While I celebrate with my children I’m also aware that this will be my eleventh Father’s Day without my own dad. Dad passed away in August 2002, just a few days before his 83rd birthday and around a month before Father’s Day of that year..
I really do miss dad but it’s not with an overwhelming sadness because I know he’s in a better place and I know I’ll see him again one day.
I still wish he was able to see Emily and James growing up into the wonderful young people that they’re becoming and to get to know Pauline even better.
I wish I could sit down and hear him tell me one of his stories …. again …. and again.
It’s been interesting over the last few months to have found out a little bit more about our family history as various member of our extended family have been posting bits and pieces to a Facebook page. Maybe it’s because I’m getting older that the events of the past that have helped to make us what we are today seem to be of more interest and carry more significance.
While it’s fascinating to find out facts about those people from the past that I never knew, I wish even more that I had known dad better while he was here. His job meant that he was away for many weeks or even months at a time when I was growing up, and as he was almost 44 when I was born, there was a distance in time between us that was often hard to bridge.
I look forward to a new day when we’ll catch up on everything we’ve missed over the years.
“He will wipe away every tear from their eyes, and death shall be no more, neither shall there be mourning, nor crying, nor pain anymore, for the former things have passed away.” – Revelation 21:4
Do you think some of your friends would enjoy reading Father’s Day 2012? Please use the buttons below to share the post. Thanks.
I read today that in a recent poll a lot of people compared their dad to Peter Griffin from The Family Guy. It seems they consider their dad to be cuddly, loveable and great for a laugh, just like Peter Griffin.
20th Century Fox asked 1,000 Aussies aged from 18 to 44 which TV dad was most like their own. The choices were:
– Peter Griffin from The Family Guy
– Benjamin Franklin ‘Hawkeye’ Pierce from M*A*S*H
– Seeley Booth from Bone
– Jack Bauer from 24
How about you? What television or movie character best sums up your dad and why? Can you identify with any of the choices they gave or does another character remind you of your dad?
I’m finding more and more that being a parent myself helps me understand my own parents better. I guess it’s only natural that I’m seeing things through a dad’s eyes these days.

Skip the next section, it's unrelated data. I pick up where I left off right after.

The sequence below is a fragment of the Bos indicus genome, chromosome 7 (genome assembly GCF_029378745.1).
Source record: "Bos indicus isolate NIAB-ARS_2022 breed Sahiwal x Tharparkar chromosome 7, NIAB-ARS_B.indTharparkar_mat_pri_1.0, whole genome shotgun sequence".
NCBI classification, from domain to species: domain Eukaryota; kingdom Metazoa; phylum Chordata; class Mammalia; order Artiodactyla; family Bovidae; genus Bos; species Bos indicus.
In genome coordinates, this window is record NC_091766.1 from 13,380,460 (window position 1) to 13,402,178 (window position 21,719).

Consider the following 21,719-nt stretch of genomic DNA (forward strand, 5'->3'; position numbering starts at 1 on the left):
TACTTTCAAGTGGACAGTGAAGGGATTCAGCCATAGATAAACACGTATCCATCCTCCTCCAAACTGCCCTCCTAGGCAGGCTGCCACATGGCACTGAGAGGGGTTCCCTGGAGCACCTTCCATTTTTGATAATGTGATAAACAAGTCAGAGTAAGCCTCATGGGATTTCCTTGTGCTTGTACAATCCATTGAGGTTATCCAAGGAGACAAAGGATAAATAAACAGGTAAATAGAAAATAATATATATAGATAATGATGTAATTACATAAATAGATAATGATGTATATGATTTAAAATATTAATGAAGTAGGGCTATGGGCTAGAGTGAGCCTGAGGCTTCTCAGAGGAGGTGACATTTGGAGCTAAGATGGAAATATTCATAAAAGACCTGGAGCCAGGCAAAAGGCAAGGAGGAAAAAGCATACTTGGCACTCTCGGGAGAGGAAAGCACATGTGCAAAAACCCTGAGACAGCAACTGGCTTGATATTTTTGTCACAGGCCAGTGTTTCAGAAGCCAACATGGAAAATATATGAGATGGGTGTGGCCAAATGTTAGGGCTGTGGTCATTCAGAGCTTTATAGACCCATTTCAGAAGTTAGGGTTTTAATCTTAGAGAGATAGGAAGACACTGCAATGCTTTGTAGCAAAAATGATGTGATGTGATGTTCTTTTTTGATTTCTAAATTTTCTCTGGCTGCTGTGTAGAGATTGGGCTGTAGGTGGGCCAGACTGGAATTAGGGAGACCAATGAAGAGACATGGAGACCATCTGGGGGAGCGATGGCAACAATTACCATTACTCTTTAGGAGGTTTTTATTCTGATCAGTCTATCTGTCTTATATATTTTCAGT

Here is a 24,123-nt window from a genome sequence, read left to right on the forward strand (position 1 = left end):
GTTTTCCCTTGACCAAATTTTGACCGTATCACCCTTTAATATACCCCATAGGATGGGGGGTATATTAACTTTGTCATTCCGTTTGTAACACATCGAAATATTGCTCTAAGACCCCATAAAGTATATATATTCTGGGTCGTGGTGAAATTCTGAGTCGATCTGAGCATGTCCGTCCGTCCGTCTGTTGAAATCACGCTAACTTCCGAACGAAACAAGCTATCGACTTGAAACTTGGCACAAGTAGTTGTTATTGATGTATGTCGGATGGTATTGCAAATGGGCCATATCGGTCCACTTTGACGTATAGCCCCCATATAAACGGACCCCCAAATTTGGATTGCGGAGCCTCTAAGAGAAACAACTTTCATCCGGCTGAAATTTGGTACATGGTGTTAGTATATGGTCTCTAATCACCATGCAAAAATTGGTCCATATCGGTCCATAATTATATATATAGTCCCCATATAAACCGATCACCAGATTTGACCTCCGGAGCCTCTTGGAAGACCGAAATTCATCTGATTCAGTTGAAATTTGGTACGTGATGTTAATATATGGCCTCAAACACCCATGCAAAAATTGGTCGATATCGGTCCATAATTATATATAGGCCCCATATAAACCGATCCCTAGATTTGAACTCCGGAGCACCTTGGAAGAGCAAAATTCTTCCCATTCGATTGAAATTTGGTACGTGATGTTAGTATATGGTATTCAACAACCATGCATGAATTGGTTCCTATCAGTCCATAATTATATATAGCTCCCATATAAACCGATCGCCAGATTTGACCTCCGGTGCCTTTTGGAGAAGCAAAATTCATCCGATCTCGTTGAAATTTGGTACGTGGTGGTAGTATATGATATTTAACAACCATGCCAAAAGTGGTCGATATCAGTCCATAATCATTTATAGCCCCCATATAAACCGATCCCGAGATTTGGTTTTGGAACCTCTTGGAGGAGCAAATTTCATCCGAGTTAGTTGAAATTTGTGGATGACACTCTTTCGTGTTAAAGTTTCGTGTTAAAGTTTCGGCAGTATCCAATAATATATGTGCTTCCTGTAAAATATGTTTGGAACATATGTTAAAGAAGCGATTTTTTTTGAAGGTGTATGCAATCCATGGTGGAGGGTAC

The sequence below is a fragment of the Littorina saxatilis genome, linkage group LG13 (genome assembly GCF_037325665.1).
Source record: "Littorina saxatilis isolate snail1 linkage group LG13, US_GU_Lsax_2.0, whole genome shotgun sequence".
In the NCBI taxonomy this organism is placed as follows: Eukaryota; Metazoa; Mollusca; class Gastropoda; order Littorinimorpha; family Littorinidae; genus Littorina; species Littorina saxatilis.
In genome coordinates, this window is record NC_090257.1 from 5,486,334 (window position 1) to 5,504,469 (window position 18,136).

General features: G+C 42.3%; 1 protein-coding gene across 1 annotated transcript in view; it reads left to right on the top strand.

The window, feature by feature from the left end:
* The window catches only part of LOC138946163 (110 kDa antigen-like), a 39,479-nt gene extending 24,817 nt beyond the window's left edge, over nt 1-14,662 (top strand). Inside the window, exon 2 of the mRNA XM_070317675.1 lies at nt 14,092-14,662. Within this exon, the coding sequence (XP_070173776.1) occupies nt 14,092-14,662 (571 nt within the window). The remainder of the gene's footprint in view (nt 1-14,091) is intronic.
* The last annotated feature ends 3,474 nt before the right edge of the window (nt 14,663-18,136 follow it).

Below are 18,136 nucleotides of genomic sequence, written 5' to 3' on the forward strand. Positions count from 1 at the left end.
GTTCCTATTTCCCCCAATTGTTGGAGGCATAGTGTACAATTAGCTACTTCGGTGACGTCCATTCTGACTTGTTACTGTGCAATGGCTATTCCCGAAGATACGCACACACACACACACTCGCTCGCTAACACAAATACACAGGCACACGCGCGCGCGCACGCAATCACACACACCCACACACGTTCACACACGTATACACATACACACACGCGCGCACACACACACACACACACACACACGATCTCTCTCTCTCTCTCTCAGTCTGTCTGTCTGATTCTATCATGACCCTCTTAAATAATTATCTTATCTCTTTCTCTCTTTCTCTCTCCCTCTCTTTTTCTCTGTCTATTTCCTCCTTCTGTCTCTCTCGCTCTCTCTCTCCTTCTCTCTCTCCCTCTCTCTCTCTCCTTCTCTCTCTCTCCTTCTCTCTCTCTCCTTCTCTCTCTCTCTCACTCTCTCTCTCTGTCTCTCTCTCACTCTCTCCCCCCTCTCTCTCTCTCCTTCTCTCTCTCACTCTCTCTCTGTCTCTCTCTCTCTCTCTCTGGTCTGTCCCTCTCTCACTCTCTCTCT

I remember at times when I was ill as a child that my dad would start feeling ill too. He didn’t like seeing his kids sick and so his body would react to knowing that his children weren’t feeling 100%.
Our son James starting feeling unwell just before dinner last night, which is always better than afterwards because I know it can’t have been my cooking. He only ate a little of his dinner because he was getting stomach cramps. A little while after going to bed he became very distressed and then threw up a couple of times.
He’s a whole lot better today but seeing him hurting last night sent my tummy into a bit of a spin. I didn’t just feel sorry for him; it made me feel physically ill.
I only wish that my father was still around so that I could say, “Hey dad, I get it now.”
Have you started seeing things differently as you move through different stages of life? Has getting a little older helped you to see things from someone else’s perspective? I’d love to read your experiences. Please leave a comment or two.
Do you think some of your friends would enjoy reading I Get It Now? Please use the buttons below to share the post. Thanks.
I still miss him so much and wish he could be around to experience the little things of life. I’d love to invite him over to see our new house. I know he’d be so thrilled to see how well Emily and James are doing as they grow into the amazing young people that they are.
This time of year is not only a time of remembering the anniversary of dad’s birth but also of his death.
In August of 2002, dad was seriously ill in hospital. Although he was a Christian in his teens, he had not followed Christ after his service as a cook in the second world war.
As he put it he “made his peace with Jesus” while in hospital. In the week following his decision he talked about going home to Jesus his Saviour and of seeing his wife again. (Mum passed away in 1987.) Our family had never heard dad talk that way before. There had been a huge change in him.
On Saturday at the end of that week he was in a pretty bad way. We went to the hospital to visit and he wasn’t really there. Most of the time he was in a very deep sleep. James was just three and a half at the time and I held him in my arms beside the bed. James then started to sing Amazing Grace. It was a song that I would sing to James as I put him to bed each night. I joined James quietly to help him with the words. Dad opened his eyes and acknowledged us there. We stayed a little longer and then headed home. Dad passed away that night just a few days before his 83rd birthday.
We were the last visitors to see dad and I imagine the last thing he would have seen and heard while on this earth was a very small boy, his grandson, singing about the Amazing Grace that he now knows so well.
(Dad was a chef and continued cooking well after his retirement. The photo in this post was him working in the kitchen of the retirement home where he lived in his final years.)
Do you think some of your friends would enjoy reading 90? Please use the buttons below to share the post. Thanks.